Monday, December 5, 2016

Origins of Celtic Christmas


5687547_f1024Christmas has been marked in Ireland since St Patrick brought Christianity to the island in the fifth century. Over the centuries pagan Celtic customs merged with Christianity to produce some uniquely Celtic Christmas traditions for the winter festival. While not all are practiced today, some can still be seen – customs which date back to earlier, less commercial times.

Before the coming of Christianity the people of Ireland practiced a pagan druidic religion which gave them a keen sense of their connection with the natural world. Like many earlier peoples around the world, the winter solstice of 21st December was particularly important to the Gaelic Irish. The winter solstice is the shortest day / longest night of the year. However for the Celts it marked the turning point in the year. In the dark and cold of winter, at solstice the sun begins the long journey back towards its midsummer peak.

The Celts celebrated the turning point of the sun with fires in sacred places such as the Hill of Tara. The use of fire to mark the winter solstice may have contributed to the more recent Irish tradition of placing a candle in the window of your house during the twelve days of the Christmas season. It is the time of year when the Celts, just like people all across the world want to rekindle the light of love and hope in their lives.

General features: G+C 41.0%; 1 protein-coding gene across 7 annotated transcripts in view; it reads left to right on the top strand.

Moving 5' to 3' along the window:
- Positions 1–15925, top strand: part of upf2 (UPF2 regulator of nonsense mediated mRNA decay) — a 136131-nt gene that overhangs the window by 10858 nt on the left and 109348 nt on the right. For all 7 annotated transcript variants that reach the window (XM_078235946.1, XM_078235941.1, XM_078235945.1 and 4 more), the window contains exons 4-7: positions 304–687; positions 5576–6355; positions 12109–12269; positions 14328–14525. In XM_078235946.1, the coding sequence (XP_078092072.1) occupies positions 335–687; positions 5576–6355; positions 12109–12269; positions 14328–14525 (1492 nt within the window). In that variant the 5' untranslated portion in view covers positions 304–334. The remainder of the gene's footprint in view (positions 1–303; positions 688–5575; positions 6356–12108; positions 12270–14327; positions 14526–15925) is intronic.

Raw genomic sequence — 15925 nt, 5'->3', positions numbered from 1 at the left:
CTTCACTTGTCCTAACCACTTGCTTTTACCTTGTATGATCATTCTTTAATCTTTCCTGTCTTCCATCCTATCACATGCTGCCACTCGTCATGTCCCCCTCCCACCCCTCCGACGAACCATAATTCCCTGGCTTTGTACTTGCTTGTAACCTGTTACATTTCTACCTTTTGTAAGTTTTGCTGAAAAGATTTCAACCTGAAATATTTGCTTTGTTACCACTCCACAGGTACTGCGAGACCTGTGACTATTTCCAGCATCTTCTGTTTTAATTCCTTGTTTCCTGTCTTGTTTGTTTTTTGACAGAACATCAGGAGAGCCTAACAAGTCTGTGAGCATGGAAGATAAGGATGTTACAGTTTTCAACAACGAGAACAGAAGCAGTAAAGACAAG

A candle in the window: As well as a throw-back to the ancient Celtic custom of using fire to celebrate the turning point of the year, this tradition is said to be aimed at welcoming travellers to your home. The candle in the window marks the way to warmth and hospitality to anyone who finds themselves, like Mary and Joseph in the New Testament, without a place to stay at Christmas time.

Greenery: The druids of the ancient Celtic world used evergreen to branches to symbolize the eternal nature of the human soul. In Christian times the tradition of bringing evergreen branches into an Irish home has continued, as a symbol of the eternal life brought about by Christ’s resurrection. In Celtic countries evergreen branches such as holly and yew are more traditional than the German custom of bringing an entire tree into the home.

In Irish (Gaelic) Nollaig Shona Duit means Happy Christmas to you. It is pronounced no-leg show-na ditch.

A traditional Irish Christmas blessing in English is: 'May peace and plenty be the first to lift the latch on your door, and happiness be guided to your home by the candle of Christmas.'

At new years it is traditional in Ireland to say 'Go mbeire muid beo ar an am seo arís.'In English - May we be alive at this time next year...


©2016 Linda Sullivan-Simpson
The Past Whispers
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